Tuesday, July 12, 2016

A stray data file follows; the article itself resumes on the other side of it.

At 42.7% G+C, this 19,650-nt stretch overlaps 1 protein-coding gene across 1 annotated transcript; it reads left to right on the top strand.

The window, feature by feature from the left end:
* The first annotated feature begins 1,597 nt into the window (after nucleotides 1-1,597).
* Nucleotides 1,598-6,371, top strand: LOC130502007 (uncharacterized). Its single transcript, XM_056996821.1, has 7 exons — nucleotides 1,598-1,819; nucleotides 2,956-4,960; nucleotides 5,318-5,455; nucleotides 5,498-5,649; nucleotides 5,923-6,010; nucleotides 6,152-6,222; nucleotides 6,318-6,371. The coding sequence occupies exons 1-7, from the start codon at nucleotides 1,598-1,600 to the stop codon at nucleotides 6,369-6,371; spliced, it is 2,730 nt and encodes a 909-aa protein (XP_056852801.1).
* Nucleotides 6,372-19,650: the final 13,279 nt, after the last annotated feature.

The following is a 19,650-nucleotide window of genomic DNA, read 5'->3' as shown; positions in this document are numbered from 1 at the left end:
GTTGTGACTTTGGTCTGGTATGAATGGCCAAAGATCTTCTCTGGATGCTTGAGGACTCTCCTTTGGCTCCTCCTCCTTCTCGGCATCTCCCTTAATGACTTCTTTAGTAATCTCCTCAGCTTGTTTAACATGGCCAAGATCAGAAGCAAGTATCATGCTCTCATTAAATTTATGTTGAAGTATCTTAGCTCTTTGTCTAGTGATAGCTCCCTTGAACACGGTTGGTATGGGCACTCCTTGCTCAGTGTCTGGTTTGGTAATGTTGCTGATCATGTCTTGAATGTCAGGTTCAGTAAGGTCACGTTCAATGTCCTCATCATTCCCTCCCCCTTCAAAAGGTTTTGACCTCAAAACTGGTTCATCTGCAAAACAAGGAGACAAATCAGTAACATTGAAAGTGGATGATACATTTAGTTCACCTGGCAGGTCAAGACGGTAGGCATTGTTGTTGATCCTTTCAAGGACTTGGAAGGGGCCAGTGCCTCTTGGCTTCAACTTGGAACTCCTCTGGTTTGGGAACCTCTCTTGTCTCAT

Coconut, Botox and Ayahuasca